Of course, when we say, "humanity" or "society", it's obvious the initiative must come from individuals. It is wrong to expect our governments, or even God, to give us any guidance on these matters.
[...] Actually, I'm quite optimistic. Take the example of environmental problems. The scientists and associations that defend the environment have repeatedly informed us about the ecological problems now facing the earth, like global warming and widespread pollution of our water and air. Now, awareness is growing worldwide. New techniques are evolving so that we can avoid pollution without changing the process of industry or the economy. During a recent visit to Stockholm, my friends told me that ten years before the fish had practically disappeared from the nearby river. Now they are regenerating, simply because the industrial plants along that river have made some efforts to protect the environment. In other words, they managed to improve the situation without destroying the industry. I was recently in the Rohr region of Germany, a centre of industry. One large company showed me a film on the different means they were raking to reduce pollution and recycle waste material. Without changing their entire structure, they were causing much less damage to the environment.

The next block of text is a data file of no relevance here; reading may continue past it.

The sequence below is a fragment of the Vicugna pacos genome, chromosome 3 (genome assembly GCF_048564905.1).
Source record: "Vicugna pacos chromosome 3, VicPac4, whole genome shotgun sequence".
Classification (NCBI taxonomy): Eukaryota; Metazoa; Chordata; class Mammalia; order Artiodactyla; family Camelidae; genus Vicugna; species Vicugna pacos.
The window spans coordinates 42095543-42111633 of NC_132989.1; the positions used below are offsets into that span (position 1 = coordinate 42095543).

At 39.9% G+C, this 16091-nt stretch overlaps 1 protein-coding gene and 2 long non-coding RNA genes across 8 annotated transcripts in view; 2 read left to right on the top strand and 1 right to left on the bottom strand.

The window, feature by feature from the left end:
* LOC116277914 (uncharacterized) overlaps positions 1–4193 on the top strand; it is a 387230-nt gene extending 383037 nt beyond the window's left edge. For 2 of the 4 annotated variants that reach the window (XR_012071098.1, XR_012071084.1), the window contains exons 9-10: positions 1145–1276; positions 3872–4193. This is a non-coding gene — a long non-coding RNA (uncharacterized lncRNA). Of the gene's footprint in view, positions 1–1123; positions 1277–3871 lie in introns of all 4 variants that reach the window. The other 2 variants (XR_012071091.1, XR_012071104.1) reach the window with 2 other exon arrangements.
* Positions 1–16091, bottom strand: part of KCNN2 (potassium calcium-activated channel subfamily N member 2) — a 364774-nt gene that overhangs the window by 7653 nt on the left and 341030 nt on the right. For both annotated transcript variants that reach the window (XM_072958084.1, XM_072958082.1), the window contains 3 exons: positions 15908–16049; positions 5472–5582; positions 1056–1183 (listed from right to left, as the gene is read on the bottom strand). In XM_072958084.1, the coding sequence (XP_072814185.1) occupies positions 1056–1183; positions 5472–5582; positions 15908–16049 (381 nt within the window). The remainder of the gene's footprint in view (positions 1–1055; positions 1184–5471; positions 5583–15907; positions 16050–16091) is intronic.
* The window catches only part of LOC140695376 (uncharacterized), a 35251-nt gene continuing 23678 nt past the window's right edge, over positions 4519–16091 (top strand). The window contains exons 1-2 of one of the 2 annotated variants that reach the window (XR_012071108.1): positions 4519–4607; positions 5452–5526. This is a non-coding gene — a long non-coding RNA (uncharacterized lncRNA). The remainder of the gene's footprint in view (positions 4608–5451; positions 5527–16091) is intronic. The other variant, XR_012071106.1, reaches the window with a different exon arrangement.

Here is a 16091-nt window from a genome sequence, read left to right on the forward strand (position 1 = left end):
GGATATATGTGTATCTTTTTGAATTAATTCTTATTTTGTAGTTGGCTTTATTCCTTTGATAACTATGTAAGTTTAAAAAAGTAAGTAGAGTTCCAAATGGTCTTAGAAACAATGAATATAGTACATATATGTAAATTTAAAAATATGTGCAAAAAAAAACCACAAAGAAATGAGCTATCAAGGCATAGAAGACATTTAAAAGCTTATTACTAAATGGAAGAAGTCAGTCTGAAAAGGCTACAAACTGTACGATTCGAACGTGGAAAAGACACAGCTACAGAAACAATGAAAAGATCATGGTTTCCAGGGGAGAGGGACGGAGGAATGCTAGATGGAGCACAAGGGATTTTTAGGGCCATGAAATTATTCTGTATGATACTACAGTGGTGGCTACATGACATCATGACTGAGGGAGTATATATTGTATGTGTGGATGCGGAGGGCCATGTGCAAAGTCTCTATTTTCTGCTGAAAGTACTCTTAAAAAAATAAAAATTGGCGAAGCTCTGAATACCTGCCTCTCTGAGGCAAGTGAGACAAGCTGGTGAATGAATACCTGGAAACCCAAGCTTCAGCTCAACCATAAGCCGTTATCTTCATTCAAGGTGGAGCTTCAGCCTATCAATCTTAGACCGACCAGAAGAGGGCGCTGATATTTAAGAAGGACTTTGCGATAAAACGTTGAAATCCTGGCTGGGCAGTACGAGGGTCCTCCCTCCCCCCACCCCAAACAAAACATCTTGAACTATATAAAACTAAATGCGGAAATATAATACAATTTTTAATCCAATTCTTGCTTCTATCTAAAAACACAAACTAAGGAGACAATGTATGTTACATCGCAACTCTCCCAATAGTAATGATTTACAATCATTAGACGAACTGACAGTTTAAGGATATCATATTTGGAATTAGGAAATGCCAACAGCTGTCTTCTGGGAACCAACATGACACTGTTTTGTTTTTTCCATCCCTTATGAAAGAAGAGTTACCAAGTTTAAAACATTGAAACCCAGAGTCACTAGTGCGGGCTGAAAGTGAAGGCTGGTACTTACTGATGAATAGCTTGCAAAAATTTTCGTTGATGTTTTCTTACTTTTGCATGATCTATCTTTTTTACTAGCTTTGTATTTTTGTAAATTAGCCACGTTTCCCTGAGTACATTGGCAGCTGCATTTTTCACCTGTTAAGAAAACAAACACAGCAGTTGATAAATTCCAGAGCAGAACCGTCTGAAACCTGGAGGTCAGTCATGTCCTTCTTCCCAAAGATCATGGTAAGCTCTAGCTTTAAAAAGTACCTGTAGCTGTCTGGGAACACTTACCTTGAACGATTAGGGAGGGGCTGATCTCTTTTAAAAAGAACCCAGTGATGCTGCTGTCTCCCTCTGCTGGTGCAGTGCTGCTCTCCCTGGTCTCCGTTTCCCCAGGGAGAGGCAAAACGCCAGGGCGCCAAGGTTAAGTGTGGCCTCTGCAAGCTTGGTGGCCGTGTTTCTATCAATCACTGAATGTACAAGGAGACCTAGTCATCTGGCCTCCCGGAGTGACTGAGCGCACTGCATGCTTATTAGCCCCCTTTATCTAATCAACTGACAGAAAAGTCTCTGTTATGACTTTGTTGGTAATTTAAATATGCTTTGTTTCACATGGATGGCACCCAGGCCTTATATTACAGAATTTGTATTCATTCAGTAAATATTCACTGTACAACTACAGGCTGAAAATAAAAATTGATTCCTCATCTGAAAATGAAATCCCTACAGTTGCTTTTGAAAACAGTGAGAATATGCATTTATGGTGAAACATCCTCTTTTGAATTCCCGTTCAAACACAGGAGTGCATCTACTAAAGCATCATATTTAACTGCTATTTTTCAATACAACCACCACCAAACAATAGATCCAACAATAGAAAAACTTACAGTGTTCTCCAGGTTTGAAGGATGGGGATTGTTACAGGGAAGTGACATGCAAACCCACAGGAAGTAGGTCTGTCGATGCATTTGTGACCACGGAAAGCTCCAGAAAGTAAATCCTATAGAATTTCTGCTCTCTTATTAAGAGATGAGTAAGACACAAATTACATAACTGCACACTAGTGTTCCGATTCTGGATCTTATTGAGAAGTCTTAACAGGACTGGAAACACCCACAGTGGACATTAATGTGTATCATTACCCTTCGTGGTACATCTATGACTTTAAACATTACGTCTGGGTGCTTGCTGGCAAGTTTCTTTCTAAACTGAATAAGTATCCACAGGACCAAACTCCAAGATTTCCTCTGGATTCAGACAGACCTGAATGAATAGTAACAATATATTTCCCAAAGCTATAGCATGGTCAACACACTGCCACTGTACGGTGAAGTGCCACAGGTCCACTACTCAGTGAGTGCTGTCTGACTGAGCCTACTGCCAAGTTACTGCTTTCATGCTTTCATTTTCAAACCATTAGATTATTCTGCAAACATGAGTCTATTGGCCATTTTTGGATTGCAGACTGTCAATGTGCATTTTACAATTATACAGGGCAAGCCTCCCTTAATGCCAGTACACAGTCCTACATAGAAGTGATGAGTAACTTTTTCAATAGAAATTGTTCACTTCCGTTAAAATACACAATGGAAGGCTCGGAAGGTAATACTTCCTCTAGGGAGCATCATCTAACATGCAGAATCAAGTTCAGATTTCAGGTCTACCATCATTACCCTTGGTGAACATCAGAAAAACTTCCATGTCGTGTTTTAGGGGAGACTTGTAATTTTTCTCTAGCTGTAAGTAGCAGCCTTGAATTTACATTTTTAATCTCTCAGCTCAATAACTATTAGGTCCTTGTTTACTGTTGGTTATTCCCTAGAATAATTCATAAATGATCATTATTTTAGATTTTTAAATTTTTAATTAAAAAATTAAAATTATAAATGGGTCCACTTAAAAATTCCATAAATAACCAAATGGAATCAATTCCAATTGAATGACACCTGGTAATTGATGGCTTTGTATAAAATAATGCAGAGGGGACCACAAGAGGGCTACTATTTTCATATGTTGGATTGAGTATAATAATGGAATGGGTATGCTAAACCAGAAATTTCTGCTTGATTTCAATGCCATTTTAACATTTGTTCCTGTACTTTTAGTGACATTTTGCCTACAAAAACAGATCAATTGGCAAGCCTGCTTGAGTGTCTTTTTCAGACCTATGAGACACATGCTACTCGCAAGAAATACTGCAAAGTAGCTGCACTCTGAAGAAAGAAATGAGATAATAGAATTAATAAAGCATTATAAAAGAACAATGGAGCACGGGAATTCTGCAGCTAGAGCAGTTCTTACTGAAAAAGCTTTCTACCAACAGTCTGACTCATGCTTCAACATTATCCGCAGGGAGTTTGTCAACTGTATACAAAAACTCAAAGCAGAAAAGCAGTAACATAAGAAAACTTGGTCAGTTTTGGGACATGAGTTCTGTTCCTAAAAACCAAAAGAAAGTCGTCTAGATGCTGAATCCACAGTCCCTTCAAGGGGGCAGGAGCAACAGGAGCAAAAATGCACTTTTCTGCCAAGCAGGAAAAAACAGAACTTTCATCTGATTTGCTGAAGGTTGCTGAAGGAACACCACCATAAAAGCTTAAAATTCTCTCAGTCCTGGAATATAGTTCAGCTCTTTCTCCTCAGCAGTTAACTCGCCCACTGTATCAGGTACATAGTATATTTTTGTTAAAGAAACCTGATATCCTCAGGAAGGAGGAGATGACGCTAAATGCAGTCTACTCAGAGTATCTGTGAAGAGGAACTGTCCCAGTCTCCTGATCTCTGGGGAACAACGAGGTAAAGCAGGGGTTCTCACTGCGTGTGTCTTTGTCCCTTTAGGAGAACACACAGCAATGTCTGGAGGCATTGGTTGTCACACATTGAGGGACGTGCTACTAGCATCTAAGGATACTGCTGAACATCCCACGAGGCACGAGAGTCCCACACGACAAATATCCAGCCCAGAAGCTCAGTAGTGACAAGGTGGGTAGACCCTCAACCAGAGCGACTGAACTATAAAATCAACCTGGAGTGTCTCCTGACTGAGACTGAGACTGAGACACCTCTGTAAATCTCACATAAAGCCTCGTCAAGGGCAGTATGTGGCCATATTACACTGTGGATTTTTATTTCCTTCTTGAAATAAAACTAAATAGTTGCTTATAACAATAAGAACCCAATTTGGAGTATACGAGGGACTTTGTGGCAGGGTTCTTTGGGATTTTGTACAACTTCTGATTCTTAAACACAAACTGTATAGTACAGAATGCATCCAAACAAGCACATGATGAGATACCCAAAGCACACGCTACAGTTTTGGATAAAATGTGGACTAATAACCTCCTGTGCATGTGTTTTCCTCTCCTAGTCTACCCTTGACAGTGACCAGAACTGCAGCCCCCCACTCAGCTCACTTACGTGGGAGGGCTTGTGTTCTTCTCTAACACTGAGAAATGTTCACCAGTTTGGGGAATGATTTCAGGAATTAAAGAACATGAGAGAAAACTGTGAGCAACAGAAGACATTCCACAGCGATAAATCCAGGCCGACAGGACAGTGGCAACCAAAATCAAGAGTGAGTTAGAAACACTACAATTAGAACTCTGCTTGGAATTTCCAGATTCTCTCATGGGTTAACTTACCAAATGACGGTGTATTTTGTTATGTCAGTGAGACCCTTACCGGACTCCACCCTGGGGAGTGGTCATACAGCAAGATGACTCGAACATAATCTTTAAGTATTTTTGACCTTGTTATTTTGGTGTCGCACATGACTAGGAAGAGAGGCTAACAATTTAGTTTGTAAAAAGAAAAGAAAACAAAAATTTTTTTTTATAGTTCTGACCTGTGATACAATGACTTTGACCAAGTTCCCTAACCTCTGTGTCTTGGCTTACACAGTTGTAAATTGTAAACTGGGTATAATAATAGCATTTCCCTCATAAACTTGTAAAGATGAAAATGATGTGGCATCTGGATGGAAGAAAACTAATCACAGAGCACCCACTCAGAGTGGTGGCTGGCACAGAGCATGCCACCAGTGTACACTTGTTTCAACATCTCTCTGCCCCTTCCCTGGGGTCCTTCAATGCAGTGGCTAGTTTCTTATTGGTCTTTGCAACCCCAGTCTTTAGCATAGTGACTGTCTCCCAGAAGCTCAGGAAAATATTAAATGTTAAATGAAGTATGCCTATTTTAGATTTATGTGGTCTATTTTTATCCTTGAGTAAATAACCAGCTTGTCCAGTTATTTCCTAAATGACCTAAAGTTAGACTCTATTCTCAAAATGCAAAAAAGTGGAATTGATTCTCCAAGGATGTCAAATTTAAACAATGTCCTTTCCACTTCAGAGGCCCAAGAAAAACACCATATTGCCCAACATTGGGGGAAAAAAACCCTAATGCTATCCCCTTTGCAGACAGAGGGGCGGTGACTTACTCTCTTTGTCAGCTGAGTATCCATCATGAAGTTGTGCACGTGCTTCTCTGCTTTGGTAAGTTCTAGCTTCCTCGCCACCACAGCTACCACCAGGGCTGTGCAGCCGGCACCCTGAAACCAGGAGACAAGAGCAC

Concern for ecology grows with the proper and widespread dissemination of information. People have gradually become convinced what the situation is serious and what we must take care for our planet. I've noticed that now, in some hotels, we are asked to not waste electricity or water. This is a good start. Likewise the media must speak of the importance of altruism in every human activity. It must be discussed again and again, in newspapers, in the movies, on the radio, on TV. I think there is plenty of momentum to do this. Medical and scientific fields should support the theory of altruism. Ecologists will support it, as the peace movement, providing the educational systems are also improved so that children become less violent. Then, even the police force will change. and everyone will gradually begin to think and act with more kindness, altruism, and compassion.
Excerpt from the book Imagine All the People: A conversation with the Dalai Lama on Money Politics and Life as it Could Be, Wisdom Publications, Boston.